Ville Husso’s first two appearances in the NHL have not gone according to plan. In four periods of play, he has given up nine goals and currently sports a 7.03 goals against average with an .813 save percentage. These astronomical numbers aside, Husso has not been helped by the play in front of him.
When the Blues play at peak performance, they make the most exciting teams in the league look dull. They are disciplined defensively, don’t miss assignments, and stay out of the penalty box. They’ve committed all three of those team errors in abundance to begin this season, and what is typically a goalie-friendly environment has become an unenviable situation for Husso to begin his career.
The shaky start to Husso’s career is not solely his teammates’ fault. His stats are abysmal, and he has yet to find any comfortability in net; however, I believe Husso cannot be judged accurately until the Blues are playing the way Craig Berube knows his team can play.
Husso’s debut in the NHL was a trial by fire. After two periods in a game where the Blues were already down 4-0, he replaced Jordan Binnington and immediately was tasked with fending off a lethal Colorado Avalanche power play. Nazem Kadri scored one minute and 13 seconds into Husso’s career, and he would give up three more goals before the final horn mercifully sounded.
It was a game in which the Blues showed minimal effort. Captain Ryan O’Reilly blasted the Blues’ performance, and the team showed an unusual lack of discipline — which has been a troubling trend this season — by taking eight penalties in the game. It was abundantly clear that Husso was left out to dry in his debut.
The Avalanche have an offense that no goalie would like to face in their debut. It was a poor performance all around and seemed to be a wake-up call that wouldn’t be repeated. St. Louis fans and the Blues themselves were hoping that Husso’s next appearance, which would turn out to be his first start, would bring a turn of events.
Jan. 25 offered a new opportunity for Husso. The Blues were set to square off against the Los Angeles Kings for the second time in as many nights. The team was looking for its first back-to-back sweep of the season, as they were just coming off a solid performance the night before in a 4-2 victory. The opponent was less dangerous offensively, and it was an ideal scenario for Husso to make his first career start.
Unfortunately, the same problems that plagued the Blues in their blowout loss to the Avalanche reared their ugly heads again. St. Louis gave up 35 shots to a typically nonthreatening Kings offense that only mustered 23 shots the night before. The Blues also took five penalties in the game, which ironically offered one of the only bright spots of the game as Husso and the penalty kill was able to fend off four out of the five Kings’ power-play opportunities.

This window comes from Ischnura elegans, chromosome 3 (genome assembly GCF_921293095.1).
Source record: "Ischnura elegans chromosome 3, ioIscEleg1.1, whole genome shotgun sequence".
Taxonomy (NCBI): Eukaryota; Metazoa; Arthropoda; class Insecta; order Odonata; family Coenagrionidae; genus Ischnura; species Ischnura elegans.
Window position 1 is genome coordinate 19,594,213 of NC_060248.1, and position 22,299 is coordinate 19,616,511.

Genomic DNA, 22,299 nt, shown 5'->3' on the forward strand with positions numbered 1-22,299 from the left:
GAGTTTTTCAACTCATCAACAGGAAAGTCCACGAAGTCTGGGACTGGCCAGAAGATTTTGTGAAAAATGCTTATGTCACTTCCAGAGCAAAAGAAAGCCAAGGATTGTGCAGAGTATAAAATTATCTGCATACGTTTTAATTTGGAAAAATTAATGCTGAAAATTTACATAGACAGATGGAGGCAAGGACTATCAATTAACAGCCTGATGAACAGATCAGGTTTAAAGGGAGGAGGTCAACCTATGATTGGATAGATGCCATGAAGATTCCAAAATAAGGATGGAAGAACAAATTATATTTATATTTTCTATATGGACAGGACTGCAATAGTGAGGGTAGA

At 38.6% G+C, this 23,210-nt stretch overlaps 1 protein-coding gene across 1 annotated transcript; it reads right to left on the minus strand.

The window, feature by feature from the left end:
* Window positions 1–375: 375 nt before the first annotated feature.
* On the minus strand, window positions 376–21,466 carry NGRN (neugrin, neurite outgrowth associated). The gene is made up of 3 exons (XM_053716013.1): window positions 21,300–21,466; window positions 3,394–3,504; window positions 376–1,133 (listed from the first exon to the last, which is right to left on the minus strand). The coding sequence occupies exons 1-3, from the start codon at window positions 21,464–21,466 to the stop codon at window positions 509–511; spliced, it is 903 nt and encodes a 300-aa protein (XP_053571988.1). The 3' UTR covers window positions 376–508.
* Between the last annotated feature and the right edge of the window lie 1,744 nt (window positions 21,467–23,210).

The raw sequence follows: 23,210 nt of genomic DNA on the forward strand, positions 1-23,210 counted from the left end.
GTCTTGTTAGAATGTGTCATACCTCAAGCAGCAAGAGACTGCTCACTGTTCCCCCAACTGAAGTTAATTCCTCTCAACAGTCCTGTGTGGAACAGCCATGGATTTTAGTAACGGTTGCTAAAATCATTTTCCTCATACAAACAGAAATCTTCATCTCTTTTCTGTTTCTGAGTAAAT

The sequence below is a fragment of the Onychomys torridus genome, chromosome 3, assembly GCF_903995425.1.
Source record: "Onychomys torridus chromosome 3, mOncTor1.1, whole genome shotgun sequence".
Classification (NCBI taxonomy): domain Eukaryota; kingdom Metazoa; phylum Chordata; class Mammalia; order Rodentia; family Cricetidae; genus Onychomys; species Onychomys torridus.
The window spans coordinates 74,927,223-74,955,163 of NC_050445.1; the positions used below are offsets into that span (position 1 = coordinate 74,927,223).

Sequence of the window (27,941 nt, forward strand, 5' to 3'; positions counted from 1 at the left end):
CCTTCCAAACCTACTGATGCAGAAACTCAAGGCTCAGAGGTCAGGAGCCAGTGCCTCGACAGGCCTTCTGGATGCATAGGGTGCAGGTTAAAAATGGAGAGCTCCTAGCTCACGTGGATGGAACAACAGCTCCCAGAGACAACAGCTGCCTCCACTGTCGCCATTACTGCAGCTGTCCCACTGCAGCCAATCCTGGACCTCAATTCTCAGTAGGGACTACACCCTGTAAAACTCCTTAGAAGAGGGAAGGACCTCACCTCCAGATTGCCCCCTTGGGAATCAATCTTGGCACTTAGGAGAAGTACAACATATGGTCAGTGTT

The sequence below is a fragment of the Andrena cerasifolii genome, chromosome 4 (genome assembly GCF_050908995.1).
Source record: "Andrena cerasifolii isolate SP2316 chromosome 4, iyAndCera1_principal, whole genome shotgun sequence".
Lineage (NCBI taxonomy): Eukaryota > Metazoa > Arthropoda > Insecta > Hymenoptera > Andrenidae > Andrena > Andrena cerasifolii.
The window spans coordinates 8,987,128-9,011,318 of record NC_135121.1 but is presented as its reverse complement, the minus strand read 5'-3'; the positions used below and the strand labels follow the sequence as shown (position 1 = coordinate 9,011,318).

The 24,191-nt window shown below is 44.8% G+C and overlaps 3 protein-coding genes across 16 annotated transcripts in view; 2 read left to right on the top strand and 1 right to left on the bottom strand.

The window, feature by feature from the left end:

I realize he has played just two games, but you’re not breaking in a youngster on a fringe playoff team. This is a Stanley Cup contender, and it’s a shortened season.
Jeremy Rutherford from ‘Mike Hoffman’s slow start, Ville Husso concerns and more: Blues mailbag,’ The Athletic, 01/29/2021).
Again, a fair portion of the blame for the 6-3 loss to the Kings that night belonged to Husso. In my opinion, three of the five goals he gave up (the sixth was a Drew Doughty empty-net goal) were savable opportunities.
Husso’s first start of his career, like his first appearance before it, had not gone to plan, but his teammates failed to support him for the second time with a vintage Blues defensive effort.
Looking Toward Anaheim
St. Louis is coming off an overtime victory against the Vegas Golden Knights in what should have been a back-to-back. The second game was canceled due to COVID-19 concerns, but those issues lay with Vegas rather than the Blues. Now, the team is setting its sights toward a two-game set against the Anaheim Ducks.
The stakes are the same. It’s a back-to-back series in two nights against a weaker opponent in the division. Husso will most likely get another chance to start and can create some positive headlines for himself. The Blues owe it to him to give an all-around team effort. If they limit the Ducks in chances, stay out of the box, and play defensively sound hockey, we can truly see how talented Husso is at 25 years old.
In a 56-game season, it’s easy to hit the panic button and jump to early conclusions. Husso has been as bad to start this season as the rest of his team has been inconsistent. The Blues as a whole and Husso individually need to find a groove, and Anaheim might just be the perfect opponent against whom they can find some consistency.